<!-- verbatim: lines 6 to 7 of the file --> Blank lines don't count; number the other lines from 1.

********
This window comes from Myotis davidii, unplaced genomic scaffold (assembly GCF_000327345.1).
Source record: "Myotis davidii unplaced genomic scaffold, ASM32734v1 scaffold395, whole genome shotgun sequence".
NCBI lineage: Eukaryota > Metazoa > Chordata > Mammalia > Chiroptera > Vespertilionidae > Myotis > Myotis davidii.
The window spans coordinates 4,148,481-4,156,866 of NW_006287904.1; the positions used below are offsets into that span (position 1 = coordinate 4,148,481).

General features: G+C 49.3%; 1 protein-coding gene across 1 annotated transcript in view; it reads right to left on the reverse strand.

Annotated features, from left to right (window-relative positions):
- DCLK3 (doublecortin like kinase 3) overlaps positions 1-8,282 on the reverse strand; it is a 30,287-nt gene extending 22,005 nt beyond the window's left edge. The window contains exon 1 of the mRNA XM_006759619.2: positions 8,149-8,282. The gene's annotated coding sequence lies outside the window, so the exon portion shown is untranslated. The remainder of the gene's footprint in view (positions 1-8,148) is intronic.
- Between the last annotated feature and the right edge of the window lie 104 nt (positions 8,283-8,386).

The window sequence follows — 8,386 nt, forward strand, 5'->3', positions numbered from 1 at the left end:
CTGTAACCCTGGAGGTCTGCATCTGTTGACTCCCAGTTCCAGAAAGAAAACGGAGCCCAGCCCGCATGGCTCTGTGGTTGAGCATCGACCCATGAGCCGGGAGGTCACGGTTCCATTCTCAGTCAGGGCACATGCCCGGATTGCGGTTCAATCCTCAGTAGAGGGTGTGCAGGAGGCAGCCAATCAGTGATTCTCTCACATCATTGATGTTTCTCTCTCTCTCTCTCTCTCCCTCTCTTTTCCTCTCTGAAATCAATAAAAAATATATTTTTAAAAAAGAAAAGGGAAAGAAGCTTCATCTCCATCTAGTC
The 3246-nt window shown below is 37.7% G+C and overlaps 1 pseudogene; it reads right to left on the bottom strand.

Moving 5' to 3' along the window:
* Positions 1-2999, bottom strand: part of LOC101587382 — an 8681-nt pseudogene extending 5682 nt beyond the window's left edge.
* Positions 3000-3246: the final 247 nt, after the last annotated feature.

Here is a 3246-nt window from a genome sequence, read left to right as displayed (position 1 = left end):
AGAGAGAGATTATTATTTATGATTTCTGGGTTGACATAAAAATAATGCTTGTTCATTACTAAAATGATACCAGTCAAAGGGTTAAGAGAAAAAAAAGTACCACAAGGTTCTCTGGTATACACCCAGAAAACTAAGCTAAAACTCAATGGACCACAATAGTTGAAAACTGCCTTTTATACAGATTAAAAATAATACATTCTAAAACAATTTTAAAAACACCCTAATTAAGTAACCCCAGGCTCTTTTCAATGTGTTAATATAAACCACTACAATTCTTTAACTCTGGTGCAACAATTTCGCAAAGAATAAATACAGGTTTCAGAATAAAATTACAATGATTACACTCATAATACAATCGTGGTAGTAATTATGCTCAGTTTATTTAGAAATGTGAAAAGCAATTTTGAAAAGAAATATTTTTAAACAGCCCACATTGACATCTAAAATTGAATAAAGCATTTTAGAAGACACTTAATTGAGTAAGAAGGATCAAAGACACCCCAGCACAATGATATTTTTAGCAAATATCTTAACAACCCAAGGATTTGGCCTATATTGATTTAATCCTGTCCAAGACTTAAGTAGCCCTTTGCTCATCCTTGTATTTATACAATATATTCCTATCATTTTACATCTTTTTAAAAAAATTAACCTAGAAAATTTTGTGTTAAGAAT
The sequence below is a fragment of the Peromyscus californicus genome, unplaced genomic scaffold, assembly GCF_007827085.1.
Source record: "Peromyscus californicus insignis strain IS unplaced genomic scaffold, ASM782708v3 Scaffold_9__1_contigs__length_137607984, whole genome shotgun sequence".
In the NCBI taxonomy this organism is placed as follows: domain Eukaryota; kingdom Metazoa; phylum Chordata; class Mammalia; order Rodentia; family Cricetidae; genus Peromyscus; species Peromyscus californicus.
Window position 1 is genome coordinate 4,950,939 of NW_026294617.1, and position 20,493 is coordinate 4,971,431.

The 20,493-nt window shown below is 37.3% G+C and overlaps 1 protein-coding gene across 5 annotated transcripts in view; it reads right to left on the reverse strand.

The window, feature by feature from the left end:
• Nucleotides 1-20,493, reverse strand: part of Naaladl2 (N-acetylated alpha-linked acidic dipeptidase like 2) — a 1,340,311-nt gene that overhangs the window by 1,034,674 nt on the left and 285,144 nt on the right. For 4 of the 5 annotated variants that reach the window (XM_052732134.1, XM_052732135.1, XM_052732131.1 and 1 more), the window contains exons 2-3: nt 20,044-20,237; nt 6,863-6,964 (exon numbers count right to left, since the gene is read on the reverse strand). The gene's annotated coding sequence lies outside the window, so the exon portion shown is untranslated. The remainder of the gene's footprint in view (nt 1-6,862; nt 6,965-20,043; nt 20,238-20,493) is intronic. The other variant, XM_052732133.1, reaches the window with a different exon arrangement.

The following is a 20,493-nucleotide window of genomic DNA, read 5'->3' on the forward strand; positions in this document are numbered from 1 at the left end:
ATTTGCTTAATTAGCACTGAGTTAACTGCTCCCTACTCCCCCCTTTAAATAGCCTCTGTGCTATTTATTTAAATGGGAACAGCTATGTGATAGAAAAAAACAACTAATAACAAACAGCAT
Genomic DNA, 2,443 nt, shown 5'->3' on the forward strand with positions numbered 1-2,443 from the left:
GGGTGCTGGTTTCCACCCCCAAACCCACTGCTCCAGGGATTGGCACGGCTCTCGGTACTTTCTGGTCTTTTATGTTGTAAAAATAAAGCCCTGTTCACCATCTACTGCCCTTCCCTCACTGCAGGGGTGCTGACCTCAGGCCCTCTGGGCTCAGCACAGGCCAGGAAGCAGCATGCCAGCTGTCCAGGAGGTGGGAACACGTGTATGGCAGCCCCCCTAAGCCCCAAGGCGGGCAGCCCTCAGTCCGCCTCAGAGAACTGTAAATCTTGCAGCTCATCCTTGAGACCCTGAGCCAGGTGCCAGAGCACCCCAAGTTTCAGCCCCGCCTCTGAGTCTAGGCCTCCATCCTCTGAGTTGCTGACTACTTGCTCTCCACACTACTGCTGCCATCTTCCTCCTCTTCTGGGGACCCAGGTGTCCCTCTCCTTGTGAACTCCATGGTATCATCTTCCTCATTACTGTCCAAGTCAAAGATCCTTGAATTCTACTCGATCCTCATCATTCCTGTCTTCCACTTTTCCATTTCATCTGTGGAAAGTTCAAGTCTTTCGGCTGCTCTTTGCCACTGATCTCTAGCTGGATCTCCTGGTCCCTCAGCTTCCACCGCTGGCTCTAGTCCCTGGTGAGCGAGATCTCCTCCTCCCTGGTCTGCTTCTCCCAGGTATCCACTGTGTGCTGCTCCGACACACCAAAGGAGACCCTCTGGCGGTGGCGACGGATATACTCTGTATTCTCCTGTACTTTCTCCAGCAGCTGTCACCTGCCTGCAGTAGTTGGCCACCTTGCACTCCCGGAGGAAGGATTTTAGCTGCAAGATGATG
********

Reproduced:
Annotated features, from left to right (window-relative positions):
- DCLK3 (doublecortin like kinase 3) overlaps positions 1-8,282 on the reverse strand; it is a 30,287-nt gene extending 22,005 nt beyond the window's left edge. The window contains exon 1 of the mRNA XM_006759619.2: positions 8,149-8,282. The gene's annotated coding sequence lies outside the window, so the exon portion shown is untranslated. The remainder of the gene's footprint in view (positions 1-8,148) is intronic.